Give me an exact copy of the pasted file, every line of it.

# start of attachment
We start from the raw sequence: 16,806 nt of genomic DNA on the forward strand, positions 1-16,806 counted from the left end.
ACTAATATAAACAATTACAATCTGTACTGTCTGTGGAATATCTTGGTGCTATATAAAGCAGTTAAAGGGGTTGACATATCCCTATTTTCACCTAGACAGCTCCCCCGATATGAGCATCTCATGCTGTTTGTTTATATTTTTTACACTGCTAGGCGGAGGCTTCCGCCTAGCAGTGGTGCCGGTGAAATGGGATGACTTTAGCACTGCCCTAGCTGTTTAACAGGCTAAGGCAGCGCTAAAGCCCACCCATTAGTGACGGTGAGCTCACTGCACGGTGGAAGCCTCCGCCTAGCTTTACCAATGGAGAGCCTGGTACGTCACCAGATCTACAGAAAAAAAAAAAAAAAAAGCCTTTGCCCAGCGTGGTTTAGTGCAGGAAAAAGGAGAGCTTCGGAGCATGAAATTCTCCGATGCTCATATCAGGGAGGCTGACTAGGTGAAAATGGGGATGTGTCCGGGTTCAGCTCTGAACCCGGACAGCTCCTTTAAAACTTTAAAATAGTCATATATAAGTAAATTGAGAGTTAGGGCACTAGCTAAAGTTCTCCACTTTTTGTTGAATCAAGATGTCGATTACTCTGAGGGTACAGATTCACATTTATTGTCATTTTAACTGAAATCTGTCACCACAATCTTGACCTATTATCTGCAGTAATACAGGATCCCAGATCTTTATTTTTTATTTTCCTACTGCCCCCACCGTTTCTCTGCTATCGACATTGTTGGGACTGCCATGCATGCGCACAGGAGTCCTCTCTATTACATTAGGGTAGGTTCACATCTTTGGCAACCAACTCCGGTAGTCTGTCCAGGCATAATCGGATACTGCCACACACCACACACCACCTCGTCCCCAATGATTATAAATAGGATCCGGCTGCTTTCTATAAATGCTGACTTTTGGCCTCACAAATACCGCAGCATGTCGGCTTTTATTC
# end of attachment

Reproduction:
We start from the raw sequence: 16,806 nt of genomic DNA on the forward strand, positions 1-16,806 counted from the left end.
ACTAATATAAACAATTACAATCTGTACTGTCTGTGGAATATCTTGGTGCTATATAAAGCAGTTAAAGGGGTTGACATATCCCTATTTTCACCTAGACAGCTCCCCCGATATGAGCATCTCATGCTGTTTGTTTATATTTTTTACACTGCTAGGCGGAGGCTTCCGCCTAGCAGTGGTGCCGGTGAAATGGGATGACTTTAGCACTGCCCTAGCTGTTTAACAGGCTAAGGCAGCGCTAAAGCCCACCCATTAGTGACGGTGAGCTCACTGCACGGTGGAAGCCTCCGCCTAGCTTTACCAATGGAGAGCCTGGTACGTCACCAGATCTACAGAAAAAAAAAAAAAAAAAGCCTTTGCCCAGCGTGGTTTAGTGCAGGAAAAAGGAGAGCTTCGGAGCATGAAATTCTCCGATGCTCATATCAGGGAGGCTGACTAGGTGAAAATGGGGATGTGTCCGGGTTCAGCTCTGAACCCGGACAGCTCCTTTAAAACTTTAAAATAGTCATATATAAGTAAATTGAGAGTTAGGGCACTAGCTAAAGTTCTCCACTTTTTGTTGAATCAAGATGTCGATTACTCTGAGGGTACAGATTCACATTTATTGTCATTTTAACTGAAATCTGTCACCACAATCTTGACCTATTATCTGCAGTAATACAGGATCCCAGATCTTTATTTTTTATTTTCCTACTGCCCCCACCGTTTCTCTGCTATCGACATTGTTGGGACTGCCATGCATGCGCACAGGAGTCCTCTCTATTACATTAGGGTAGGTTCACATCTTTGGCAACCAACTCCGGTAGTCTGTCCAGGCATAATCGGATACTGCCACACACCACACACCACCTCGTCCCCAATGATTATAAATAGGATCCGGCTGCTTTCTATAAATGCTGACTTTTGGCCTCACAAATACCGCAGCATGTCGGCTTTTATTC